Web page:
We often tell our readers that practicing some Effective Strategies to Enhance Your Listening Skills for IELTS Success so as to improve your IELTS score is very important for getting into Canada. But if you want to do well on all four parts of the test, you need to know a lot about the English language in different ways. For this, you need to spend a lot of time learning and training for weeks or even months.
You can only go so far if you only learn from textbooks. If you want to do well on a test like the IELTS, you have to make it a part of your everyday life. This article shows you how to do this step by step, especially for the Listening part of the IELTS.
Listen to People Talk About The Things You Like.
Think about the subject you did best in when you were in high school. Most likely, these were also the things that you really cared about. This is because we are more likely to pay attention to something if we find it interesting or fun.
Using the same line of thinking for IELTS Listening, we can make learning fun by listening to things that interest us. You can listen to a podcast about anything, like cooking, working out, or the history of ancient Egypt. You’ll find that learning about your favorite subject in English will help you expand your language and make it easier for you to process information in a conversational setting.
This is a very important skill to have because the Listening part often has two people talking about different things. Because of this, it is important to get used to a conversational format until it feels normal to you. On the day of the test, the recording will only be played once, so you need to pay close attention to every line, phrase, and word.
The accent, The Accent, The Accent!
Even in the same country, there are many different ways to speak English. Even though Quebec and Ontario are close to each other, people from those two states have very different ways of speaking. So, it shouldn’t be a surprise that the IELTS has a lot of different English accents, and you should be able to understand all of them.
This includes the different ways people talk in places like Britain, Australia, the United States, South Africa, India, and Canada. Engaging with news, movies, YouTube videos, songs, and popular culture from these countries is a good way to learn about them.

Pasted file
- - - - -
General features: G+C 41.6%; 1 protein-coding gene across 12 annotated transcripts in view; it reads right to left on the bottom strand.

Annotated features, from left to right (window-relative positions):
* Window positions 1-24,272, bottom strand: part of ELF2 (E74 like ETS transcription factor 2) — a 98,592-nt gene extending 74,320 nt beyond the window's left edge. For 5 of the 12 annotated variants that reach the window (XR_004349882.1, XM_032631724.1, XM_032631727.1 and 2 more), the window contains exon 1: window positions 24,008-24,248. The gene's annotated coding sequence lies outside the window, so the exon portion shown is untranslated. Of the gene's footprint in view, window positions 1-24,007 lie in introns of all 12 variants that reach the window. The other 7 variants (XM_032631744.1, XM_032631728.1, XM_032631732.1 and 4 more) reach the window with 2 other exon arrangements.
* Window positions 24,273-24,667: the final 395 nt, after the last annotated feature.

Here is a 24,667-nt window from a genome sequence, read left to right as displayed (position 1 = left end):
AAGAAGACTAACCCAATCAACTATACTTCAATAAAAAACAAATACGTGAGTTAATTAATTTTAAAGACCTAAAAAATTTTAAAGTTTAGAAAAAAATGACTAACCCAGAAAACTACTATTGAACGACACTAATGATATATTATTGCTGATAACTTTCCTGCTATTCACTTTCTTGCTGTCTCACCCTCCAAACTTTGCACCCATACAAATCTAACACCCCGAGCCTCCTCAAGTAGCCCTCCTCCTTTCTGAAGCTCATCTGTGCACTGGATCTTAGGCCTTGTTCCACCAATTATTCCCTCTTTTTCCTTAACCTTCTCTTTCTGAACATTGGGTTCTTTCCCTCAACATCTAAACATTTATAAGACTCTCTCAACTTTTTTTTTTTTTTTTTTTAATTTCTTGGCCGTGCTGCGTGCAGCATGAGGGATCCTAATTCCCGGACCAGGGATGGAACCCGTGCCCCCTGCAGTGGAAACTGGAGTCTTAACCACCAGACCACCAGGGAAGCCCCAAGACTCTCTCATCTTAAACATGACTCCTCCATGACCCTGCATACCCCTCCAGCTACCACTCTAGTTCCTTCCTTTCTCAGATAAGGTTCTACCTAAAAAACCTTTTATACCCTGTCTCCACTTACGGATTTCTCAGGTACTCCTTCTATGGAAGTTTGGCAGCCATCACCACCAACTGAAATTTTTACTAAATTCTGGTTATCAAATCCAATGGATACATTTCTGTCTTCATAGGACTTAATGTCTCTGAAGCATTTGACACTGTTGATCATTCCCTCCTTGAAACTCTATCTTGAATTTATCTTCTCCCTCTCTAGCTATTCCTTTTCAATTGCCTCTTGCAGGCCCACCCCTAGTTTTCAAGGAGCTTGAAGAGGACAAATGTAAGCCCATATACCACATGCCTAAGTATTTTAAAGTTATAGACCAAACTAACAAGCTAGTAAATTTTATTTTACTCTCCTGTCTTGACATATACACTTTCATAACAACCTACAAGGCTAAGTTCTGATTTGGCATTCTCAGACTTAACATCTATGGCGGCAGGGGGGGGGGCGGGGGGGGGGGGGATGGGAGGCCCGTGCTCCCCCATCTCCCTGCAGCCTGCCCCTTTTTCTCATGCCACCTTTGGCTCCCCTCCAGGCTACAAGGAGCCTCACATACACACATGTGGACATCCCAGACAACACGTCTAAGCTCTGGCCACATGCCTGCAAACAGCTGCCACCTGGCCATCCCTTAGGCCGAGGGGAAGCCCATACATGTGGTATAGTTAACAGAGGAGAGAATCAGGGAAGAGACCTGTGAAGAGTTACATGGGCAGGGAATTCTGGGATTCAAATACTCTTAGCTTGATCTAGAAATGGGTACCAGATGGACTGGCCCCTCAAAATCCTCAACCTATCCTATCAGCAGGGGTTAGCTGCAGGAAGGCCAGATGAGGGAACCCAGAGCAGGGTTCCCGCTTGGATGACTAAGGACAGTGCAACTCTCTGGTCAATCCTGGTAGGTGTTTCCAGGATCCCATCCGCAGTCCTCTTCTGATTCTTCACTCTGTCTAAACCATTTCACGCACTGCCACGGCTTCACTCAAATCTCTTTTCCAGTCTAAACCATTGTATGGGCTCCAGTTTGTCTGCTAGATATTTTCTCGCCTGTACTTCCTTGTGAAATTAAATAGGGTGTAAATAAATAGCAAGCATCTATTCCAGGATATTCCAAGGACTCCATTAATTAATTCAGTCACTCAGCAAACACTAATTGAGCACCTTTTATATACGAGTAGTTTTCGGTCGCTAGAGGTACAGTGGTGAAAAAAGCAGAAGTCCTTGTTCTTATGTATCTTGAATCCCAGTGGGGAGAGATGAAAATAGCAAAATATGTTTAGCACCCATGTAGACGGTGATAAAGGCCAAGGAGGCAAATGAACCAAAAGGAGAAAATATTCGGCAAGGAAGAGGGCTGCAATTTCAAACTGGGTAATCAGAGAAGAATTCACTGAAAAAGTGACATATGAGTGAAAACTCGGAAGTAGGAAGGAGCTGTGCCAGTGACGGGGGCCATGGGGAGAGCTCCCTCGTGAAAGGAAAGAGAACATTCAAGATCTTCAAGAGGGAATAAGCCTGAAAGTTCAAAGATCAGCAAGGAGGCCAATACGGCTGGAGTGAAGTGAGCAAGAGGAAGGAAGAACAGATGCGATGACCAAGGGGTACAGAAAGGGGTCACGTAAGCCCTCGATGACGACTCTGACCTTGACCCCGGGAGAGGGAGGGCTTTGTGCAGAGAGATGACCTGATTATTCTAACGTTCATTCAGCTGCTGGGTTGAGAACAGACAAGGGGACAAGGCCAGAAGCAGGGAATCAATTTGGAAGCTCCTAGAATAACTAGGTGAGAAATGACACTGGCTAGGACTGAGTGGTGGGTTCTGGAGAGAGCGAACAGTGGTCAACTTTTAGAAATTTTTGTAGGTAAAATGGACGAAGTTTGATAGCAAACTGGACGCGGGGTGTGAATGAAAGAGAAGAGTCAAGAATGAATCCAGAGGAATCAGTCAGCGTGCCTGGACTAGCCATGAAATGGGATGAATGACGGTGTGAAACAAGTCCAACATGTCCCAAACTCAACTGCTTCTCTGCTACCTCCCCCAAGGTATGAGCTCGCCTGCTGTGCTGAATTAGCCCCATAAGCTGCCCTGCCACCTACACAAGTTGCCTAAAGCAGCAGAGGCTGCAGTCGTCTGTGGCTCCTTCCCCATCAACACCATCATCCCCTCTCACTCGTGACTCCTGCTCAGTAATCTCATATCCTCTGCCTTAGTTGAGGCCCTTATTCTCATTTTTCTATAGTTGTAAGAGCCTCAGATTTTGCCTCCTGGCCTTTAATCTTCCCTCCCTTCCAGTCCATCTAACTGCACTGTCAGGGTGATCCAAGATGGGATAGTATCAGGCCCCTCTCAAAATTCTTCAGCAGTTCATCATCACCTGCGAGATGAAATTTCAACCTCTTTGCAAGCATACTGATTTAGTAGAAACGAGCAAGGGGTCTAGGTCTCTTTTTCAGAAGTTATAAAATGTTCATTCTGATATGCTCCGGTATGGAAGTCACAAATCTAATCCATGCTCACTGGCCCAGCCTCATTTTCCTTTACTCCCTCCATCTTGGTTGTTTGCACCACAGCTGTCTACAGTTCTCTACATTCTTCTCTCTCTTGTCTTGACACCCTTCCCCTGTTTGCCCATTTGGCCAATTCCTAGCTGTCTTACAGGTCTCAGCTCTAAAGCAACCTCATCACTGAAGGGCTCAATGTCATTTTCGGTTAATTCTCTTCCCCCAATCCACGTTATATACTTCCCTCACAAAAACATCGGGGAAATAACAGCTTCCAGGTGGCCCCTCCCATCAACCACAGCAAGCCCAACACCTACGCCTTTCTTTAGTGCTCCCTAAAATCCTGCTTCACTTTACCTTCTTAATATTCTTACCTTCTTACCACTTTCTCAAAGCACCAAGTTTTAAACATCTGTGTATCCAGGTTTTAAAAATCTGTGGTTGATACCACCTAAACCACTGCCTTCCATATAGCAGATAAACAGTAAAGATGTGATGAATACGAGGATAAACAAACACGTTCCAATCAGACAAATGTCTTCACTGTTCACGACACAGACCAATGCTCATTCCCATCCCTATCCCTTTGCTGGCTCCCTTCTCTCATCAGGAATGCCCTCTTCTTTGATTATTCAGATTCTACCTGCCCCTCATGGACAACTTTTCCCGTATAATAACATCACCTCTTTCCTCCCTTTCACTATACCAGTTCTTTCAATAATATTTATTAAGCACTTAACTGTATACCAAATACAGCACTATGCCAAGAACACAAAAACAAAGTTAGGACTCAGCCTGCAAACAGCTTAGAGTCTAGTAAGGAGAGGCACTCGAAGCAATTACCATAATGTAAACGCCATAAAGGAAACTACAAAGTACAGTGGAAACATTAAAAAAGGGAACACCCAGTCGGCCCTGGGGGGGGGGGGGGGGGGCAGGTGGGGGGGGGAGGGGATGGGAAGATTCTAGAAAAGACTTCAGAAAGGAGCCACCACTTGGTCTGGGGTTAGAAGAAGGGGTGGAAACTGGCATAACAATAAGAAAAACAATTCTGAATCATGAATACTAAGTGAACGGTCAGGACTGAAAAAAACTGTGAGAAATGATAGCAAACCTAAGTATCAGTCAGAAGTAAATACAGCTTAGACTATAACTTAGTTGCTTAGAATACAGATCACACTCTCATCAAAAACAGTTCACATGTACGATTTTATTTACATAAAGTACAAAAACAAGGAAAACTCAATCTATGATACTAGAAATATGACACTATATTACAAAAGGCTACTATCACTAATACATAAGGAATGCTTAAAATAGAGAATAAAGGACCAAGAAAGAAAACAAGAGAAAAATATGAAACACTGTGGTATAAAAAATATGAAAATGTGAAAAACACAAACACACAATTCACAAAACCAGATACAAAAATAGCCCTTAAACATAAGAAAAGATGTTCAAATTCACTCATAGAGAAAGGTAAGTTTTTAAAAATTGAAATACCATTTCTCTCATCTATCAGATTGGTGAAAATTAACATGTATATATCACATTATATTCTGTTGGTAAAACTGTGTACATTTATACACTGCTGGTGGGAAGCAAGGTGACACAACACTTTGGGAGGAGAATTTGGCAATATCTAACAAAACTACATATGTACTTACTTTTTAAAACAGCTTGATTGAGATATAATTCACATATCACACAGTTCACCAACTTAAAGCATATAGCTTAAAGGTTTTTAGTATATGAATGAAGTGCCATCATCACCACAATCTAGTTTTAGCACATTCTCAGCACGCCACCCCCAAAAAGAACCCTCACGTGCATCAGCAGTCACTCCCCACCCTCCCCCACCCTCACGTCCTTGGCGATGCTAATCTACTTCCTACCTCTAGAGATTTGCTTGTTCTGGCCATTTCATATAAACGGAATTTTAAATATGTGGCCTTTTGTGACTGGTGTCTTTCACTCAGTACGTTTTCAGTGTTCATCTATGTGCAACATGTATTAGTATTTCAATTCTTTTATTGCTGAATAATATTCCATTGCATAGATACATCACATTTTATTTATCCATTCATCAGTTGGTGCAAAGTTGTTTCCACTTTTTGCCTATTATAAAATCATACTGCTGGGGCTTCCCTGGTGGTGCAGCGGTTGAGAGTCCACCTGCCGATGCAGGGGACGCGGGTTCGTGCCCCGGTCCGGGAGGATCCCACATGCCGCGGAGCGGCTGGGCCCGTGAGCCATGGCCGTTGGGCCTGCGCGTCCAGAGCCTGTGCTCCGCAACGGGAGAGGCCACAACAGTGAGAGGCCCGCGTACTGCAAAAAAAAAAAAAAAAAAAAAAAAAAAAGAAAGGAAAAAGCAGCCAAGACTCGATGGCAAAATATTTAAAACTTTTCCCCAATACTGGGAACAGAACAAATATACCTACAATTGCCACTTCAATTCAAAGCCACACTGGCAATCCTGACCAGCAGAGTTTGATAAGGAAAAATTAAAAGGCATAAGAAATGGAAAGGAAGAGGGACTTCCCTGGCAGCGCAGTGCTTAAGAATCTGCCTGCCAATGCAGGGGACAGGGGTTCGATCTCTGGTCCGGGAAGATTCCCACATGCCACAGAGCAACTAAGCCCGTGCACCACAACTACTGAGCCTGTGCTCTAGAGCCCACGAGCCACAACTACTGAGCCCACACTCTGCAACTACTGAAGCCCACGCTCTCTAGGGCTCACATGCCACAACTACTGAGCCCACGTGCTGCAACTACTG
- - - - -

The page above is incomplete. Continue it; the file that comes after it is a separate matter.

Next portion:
Improve Your Words and Spelling
IELTS Listening is all about how well you understand what people are saying. For this, you need to be very good at spotting arguments, shifts in opinion, and mistakes. More than anything, though, you need to have a big enough vocabulary to understand the ideas in question.
It is very important that you work on your reading skills at the same time as you improve your hearing skills. Explore books, magazines, and newspapers, especially those with academic material. Pay close attention to how you spell difficult words and look them up in a dictionary to find out what they mean. You can also make your own flash cards or take IELTS word tests.
Do Your Best to Rephrase
On the IELTS, there are often situations where one person, called “party A,” says something, and then “party B” says the same thing but in a different way. This method is called “paraphrasing,” and many test-takers have trouble with it. It is important to know how to paraphrase, and the best way to learn is to do it yourself.
Try to put simple lines from an article, book, or newspaper (you can even use this one), in your own words. Try to think of other words that mean the same thing, or look for choices online if you can’t think of any. Throughout this practice, the main goal should be to keep as much meaning as possible. Let’s take a look at an example:
Normal: “The sun was shining brightly this morning.”
Reprashed: “Today, the sun was shining brightly in the morning.”
Work on Your Contractions and Running Sentences!
People who speak English as their first language often use contractions and related speech to get their point across quickly. During the IELTS test, you will hear these things in the audio, so it is important to know what they are.
For example, instead of “are not,” a native English speaker might say “aren’t.” In the same way, you can shorten “could not” to “couldn’t.”
When words flow together in a sentence, this is called “connected speech.” For example, you can say “I have to go to the library” as “I’ve gotta go to the library.”
If you practice these five Effective Strategies to Enhance Your Listening Skills for IELTS every day, you will start to see improvement in your IELTS practice scores. But it’s important to remember that these habits shouldn’t replace your normal study schedule. Instead, they should add to it.